World Cup: environmental red card?

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Temps de lecture : 2 minutes  

The second round of the World Cup began this weekend and it is the perfect occasion to take a look at the impact such a sporting event can have on the environment, explains Nathalie Durand, the managing director of the French Observatory of Sport and Sustainable Development.

What impact does an event like the World Cup have on the environment?

International sporting events are increasingly spectacular and their impact on the environment is therefore likely to be ever- increasing. The United Nations Environment Programme (UNEP) estimated that 2.75 million tons of CO2 will be emitted during the World Cup compared to 1.18 million during the Olympic Games in Beijing last year. Moreover, there will be consequences in terms of waste and water consumption, and there will also be social consequences. The country could be turned into a huge theme park and people might forget about the local population.

Did the organisers take steps to make sure the World Cup would be mindful of the population and the environment ?

These matters are gradually growing in prominence. The FIFA World Cup Organising Committee South Africa and the city of Cape Town joined forces for the “Green Goal 2010” program (1) to reduce waste, promote ecotourism, install energy-saving urban equipment, plant trees in host towns… Moreover, the stadiums were built with these factors in mind. In Durban for example, energy efficiency has been improved and a reservoir has been installed to collect rainwater and recycle water used for watering. But the effort must be shared : being a supporter does not merely boil down to admiring performances. Sport goes hand in hand with values like solidarity and ethics and everyone, from organisers and sportsmen to the public, should remain true to this spirit.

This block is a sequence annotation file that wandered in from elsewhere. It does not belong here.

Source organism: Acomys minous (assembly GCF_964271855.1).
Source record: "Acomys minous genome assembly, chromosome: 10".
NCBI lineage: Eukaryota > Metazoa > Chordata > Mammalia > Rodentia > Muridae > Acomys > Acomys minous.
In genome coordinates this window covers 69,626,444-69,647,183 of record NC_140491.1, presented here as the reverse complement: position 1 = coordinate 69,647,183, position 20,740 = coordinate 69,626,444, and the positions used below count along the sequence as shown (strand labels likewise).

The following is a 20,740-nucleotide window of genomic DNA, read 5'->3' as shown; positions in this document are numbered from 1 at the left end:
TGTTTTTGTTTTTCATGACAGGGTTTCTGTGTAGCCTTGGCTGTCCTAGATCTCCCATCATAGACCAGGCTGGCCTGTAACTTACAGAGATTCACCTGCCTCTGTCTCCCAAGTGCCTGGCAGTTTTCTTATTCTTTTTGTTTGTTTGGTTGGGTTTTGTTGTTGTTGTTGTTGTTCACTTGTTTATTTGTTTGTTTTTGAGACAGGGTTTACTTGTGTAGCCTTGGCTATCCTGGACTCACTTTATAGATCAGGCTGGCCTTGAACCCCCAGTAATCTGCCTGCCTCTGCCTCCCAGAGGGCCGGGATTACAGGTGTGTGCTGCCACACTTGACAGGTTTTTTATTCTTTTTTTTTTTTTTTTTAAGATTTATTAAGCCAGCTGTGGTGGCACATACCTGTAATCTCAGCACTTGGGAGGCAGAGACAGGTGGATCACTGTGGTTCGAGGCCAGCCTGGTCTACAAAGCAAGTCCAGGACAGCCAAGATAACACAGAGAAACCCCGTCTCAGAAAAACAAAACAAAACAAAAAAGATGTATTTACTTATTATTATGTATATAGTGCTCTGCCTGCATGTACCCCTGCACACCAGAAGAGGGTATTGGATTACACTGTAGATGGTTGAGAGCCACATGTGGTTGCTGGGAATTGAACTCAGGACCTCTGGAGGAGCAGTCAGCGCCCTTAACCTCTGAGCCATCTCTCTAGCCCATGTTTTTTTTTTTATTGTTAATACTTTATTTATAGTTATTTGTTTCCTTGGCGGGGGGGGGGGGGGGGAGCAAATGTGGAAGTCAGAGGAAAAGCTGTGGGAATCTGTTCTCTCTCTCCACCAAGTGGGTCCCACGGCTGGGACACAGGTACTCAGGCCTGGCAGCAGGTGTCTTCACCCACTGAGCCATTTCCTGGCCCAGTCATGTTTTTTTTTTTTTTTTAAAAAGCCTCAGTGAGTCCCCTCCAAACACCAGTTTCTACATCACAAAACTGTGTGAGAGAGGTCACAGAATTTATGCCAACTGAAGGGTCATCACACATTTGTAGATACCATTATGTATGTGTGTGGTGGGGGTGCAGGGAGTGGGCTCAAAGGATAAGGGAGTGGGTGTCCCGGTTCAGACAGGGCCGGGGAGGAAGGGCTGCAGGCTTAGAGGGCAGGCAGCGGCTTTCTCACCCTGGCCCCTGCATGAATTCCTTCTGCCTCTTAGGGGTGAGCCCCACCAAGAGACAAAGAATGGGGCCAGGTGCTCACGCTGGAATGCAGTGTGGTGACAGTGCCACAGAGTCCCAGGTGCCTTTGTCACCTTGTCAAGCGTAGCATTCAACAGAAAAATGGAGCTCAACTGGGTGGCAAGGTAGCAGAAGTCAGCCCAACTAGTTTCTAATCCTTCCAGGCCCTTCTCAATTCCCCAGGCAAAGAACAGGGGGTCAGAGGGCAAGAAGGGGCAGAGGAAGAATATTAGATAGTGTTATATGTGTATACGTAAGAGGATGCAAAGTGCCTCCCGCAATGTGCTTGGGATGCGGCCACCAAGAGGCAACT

So it’s more of a ‘green card’ then?

No, because the actions are not yet wide-ranging enough and there is no global strategy. A few examples : the thousands of jobs that were created are temporary and badly paid. Pedlars are not allowed near the stadium, the tickets are too expensive for most South Africans and there is a stark contrast between the brand new stadiums and neighbouring housing with no water or electricity.

Moreover, according to Raquel Rolnik, a UN expert on Human Rights, at least 20 000 people were evicted from Cape Town because of the World Cup. All this also raises questions on the long term use of the new equipment and the effect it will have on local populations.

However, the media exposure of an event like the World Cup can be used to further certain causes. It is estimated that the event will attract 35 billion viewers. That is 5 billion more than in 1998. Hence why the United Nations took advantage of the World Cup to launch the “1 goal: Education for All” campaign.

(1) Supported and funded by the United Nations Environment Programme (UNEP) and the Global Environment Facility (GEF).

Interview by Caroline Hocquard.

This interview is taken from the 14th issue of Néoplanète.

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